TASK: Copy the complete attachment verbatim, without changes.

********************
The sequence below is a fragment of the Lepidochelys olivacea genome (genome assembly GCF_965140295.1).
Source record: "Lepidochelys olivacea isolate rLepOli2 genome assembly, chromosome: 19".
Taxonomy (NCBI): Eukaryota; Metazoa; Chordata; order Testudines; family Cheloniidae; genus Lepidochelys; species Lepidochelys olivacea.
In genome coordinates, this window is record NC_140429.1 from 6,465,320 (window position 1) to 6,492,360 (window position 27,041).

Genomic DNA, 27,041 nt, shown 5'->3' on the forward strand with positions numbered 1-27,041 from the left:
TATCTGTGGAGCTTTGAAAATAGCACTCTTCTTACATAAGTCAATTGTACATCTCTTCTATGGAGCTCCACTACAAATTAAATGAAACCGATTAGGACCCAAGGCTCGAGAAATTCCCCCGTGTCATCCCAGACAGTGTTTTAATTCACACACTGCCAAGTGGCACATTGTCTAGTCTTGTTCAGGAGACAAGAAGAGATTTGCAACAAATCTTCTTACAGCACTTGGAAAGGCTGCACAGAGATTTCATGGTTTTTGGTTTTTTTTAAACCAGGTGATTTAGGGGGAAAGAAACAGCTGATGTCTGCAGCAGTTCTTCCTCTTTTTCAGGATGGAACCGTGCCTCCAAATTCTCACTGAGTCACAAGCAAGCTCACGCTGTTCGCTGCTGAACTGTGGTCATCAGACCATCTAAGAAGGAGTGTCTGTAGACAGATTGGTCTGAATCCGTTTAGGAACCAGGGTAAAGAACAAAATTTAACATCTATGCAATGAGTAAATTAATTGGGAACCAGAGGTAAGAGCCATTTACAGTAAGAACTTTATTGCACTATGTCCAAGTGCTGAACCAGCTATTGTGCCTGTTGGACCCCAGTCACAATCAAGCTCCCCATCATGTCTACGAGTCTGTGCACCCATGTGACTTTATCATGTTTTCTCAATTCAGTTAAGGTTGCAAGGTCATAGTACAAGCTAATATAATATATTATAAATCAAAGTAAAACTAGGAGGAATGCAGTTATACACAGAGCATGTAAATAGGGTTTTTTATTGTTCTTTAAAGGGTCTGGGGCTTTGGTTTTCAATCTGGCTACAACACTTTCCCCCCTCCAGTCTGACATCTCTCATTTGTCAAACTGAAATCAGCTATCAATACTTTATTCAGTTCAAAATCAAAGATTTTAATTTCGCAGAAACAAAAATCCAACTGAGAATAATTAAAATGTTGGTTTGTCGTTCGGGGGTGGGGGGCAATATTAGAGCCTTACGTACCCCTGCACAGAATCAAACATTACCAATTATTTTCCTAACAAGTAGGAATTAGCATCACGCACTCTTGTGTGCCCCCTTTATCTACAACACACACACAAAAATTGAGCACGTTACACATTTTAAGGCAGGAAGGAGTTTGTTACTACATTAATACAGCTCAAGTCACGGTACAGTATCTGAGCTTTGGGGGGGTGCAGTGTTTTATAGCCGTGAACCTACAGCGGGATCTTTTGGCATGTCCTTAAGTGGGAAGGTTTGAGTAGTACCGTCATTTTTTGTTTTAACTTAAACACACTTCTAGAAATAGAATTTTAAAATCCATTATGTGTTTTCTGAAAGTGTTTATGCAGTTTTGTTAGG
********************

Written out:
The sequence below is a fragment of the Lepidochelys olivacea genome (genome assembly GCF_965140295.1).
Source record: "Lepidochelys olivacea isolate rLepOli2 genome assembly, chromosome: 19".
Taxonomy (NCBI): Eukaryota; Metazoa; Chordata; order Testudines; family Cheloniidae; genus Lepidochelys; species Lepidochelys olivacea.
In genome coordinates, this window is record NC_140429.1 from 6,465,320 (window position 1) to 6,492,360 (window position 27,041).

Genomic DNA, 27,041 nt, shown 5'->3' on the forward strand with positions numbered 1-27,041 from the left:
TATCTGTGGAGCTTTGAAAATAGCACTCTTCTTACATAAGTCAATTGTACATCTCTTCTATGGAGCTCCACTACAAATTAAATGAAACCGATTAGGACCCAAGGCTCGAGAAATTCCCCCGTGTCATCCCAGACAGTGTTTTAATTCACACACTGCCAAGTGGCACATTGTCTAGTCTTGTTCAGGAGACAAGAAGAGATTTGCAACAAATCTTCTTACAGCACTTGGAAAGGCTGCACAGAGATTTCATGGTTTTTGGTTTTTTTTAAACCAGGTGATTTAGGGGGAAAGAAACAGCTGATGTCTGCAGCAGTTCTTCCTCTTTTTCAGGATGGAACCGTGCCTCCAAATTCTCACTGAGTCACAAGCAAGCTCACGCTGTTCGCTGCTGAACTGTGGTCATCAGACCATCTAAGAAGGAGTGTCTGTAGACAGATTGGTCTGAATCCGTTTAGGAACCAGGGTAAAGAACAAAATTTAACATCTATGCAATGAGTAAATTAATTGGGAACCAGAGGTAAGAGCCATTTACAGTAAGAACTTTATTGCACTATGTCCAAGTGCTGAACCAGCTATTGTGCCTGTTGGACCCCAGTCACAATCAAGCTCCCCATCATGTCTACGAGTCTGTGCACCCATGTGACTTTATCATGTTTTCTCAATTCAGTTAAGGTTGCAAGGTCATAGTACAAGCTAATATAATATATTATAAATCAAAGTAAAACTAGGAGGAATGCAGTTATACACAGAGCATGTAAATAGGGTTTTTTATTGTTCTTTAAAGGGTCTGGGGCTTTGGTTTTCAATCTGGCTACAACACTTTCCCCCCTCCAGTCTGACATCTCTCATTTGTCAAACTGAAATCAGCTATCAATACTTTATTCAGTTCAAAATCAAAGATTTTAATTTCGCAGAAACAAAAATCCAACTGAGAATAATTAAAATGTTGGTTTGTCGTTCGGGGGTGGGGGGCAATATTAGAGCCTTACGTACCCCTGCACAGAATCAAACATTACCAATTATTTTCCTAACAAGTAGGAATTAGCATCACGCACTCTTGTGTGCCCCCTTTATCTACAACACACACACAAAAATTGAGCACGTTACACATTTTAAGGCAGGAAGGAGTTTGTTACTACATTAATACAGCTCAAGTCACGGTACAGTATCTGAGCTTTGGGGGGGTGCAGTGTTTTATAGCCGTGAACCTACAGCGGGATCTTTTGGCATGTCCTTAAGTGGGAAGGTTTGAGTAGTACCGTCATTTTTTGTTTTAACTTAAACACACTTCTAGAAATAGAATTTTAAAATCCATTATGTGTTTTCTGAAAGTGTTTATGCAGTTTTGTTAGG